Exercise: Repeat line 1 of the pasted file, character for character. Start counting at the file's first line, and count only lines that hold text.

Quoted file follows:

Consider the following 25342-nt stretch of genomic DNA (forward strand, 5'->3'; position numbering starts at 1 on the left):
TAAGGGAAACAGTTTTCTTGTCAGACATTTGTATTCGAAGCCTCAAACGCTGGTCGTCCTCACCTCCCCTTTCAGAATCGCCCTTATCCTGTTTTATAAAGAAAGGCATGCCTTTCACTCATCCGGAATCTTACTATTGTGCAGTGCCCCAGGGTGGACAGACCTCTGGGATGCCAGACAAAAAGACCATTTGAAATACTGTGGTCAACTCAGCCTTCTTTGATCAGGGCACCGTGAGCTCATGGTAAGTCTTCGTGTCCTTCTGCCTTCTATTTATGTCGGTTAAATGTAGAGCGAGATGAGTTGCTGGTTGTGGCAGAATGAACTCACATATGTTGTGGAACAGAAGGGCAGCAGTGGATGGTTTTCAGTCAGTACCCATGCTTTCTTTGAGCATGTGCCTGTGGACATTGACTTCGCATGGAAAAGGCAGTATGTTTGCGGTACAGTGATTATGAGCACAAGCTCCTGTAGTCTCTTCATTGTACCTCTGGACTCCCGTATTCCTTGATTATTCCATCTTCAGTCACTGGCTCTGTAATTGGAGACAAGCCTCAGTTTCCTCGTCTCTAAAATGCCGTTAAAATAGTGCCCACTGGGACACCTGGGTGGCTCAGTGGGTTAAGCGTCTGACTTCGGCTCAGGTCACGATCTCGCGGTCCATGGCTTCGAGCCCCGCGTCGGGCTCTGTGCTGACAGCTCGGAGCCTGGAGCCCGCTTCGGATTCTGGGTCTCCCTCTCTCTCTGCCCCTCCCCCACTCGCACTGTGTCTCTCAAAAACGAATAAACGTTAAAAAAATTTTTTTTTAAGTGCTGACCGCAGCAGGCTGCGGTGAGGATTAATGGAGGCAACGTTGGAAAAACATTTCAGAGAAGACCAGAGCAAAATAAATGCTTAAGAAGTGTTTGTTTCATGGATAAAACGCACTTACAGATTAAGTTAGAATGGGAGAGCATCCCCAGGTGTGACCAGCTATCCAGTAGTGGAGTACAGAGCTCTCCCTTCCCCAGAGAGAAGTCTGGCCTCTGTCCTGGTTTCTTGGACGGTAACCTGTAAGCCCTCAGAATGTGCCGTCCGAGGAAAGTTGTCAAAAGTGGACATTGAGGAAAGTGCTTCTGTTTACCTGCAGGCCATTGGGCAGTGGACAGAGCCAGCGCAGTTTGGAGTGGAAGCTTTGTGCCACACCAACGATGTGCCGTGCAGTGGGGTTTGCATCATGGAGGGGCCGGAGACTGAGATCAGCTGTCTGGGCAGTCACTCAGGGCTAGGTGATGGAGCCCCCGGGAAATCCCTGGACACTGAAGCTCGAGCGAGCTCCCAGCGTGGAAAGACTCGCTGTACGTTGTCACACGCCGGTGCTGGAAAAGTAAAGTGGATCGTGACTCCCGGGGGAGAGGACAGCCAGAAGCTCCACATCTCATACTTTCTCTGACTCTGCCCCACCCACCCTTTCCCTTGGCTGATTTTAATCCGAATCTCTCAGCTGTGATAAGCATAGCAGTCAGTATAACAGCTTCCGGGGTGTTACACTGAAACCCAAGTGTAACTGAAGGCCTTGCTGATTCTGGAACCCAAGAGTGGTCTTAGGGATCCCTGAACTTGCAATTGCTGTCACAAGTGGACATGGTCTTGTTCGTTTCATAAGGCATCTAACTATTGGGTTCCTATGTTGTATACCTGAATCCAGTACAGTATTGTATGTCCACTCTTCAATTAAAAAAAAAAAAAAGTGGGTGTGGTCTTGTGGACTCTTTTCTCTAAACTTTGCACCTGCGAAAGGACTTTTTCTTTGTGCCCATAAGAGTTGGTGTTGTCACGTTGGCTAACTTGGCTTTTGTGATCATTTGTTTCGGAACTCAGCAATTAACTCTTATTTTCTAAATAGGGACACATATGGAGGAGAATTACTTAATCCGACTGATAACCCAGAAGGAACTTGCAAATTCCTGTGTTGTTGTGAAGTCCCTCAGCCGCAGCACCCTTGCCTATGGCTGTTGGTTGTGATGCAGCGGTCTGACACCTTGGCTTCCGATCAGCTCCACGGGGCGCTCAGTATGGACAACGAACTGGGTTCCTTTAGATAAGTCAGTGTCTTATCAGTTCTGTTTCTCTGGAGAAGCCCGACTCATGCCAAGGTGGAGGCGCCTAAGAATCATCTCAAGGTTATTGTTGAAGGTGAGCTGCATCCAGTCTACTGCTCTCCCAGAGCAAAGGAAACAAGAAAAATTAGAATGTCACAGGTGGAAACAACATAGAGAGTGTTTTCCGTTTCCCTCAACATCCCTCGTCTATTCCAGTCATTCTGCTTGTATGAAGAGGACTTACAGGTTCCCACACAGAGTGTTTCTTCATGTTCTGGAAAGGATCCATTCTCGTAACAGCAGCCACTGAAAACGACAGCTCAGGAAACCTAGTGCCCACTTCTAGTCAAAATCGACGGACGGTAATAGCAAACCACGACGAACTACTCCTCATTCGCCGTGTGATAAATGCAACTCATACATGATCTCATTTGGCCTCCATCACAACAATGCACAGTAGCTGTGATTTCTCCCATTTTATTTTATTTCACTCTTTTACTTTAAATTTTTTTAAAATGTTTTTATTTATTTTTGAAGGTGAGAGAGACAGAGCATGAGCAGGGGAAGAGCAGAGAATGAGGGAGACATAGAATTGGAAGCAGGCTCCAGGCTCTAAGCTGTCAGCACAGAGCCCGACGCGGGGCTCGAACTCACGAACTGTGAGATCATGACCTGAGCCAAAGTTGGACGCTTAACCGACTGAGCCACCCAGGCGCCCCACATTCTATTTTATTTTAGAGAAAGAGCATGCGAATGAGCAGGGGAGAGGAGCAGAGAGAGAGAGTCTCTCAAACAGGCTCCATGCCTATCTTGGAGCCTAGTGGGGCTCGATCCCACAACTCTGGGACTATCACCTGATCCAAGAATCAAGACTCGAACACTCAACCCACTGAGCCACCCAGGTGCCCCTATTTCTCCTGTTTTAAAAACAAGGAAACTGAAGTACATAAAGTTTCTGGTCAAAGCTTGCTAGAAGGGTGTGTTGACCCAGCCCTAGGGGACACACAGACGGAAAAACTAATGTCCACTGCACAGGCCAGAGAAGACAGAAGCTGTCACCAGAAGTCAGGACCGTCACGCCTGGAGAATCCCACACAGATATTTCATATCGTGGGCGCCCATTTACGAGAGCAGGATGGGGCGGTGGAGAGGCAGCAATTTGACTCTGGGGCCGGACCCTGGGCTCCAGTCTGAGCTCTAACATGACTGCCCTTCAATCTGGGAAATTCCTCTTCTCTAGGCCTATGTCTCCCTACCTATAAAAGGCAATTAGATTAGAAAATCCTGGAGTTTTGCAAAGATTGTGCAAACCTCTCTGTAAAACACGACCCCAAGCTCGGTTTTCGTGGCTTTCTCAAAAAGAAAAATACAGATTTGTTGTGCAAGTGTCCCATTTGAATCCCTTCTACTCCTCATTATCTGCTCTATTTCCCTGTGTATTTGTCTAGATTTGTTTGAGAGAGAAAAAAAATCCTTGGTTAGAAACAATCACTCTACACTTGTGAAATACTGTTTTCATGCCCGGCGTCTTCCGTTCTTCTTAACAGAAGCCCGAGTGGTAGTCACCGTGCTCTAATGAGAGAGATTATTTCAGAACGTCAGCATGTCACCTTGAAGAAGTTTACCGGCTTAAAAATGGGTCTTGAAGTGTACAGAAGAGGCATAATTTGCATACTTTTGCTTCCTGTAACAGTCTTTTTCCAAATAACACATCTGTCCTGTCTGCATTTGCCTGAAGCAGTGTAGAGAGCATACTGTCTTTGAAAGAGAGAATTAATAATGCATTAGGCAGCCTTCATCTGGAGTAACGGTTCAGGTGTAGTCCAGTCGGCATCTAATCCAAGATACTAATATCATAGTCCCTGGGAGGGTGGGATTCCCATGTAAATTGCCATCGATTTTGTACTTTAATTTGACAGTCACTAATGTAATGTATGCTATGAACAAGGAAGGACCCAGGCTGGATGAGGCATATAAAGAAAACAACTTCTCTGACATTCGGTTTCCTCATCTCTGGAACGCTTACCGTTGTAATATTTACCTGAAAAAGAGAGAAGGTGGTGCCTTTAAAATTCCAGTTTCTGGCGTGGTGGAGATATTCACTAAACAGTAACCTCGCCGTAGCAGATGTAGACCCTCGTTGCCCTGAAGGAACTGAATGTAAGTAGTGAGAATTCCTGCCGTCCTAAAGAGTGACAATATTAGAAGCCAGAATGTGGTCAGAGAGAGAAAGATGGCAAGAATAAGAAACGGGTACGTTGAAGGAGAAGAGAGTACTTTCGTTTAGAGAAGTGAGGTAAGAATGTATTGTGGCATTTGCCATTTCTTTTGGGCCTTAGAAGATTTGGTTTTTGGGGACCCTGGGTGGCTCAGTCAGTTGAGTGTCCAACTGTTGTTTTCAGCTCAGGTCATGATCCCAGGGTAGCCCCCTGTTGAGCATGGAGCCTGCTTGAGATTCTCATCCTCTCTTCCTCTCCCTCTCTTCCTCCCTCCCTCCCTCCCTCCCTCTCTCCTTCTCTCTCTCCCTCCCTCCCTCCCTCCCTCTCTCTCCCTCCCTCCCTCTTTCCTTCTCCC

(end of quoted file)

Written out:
Consider the following 25342-nt stretch of genomic DNA (forward strand, 5'->3'; position numbering starts at 1 on the left):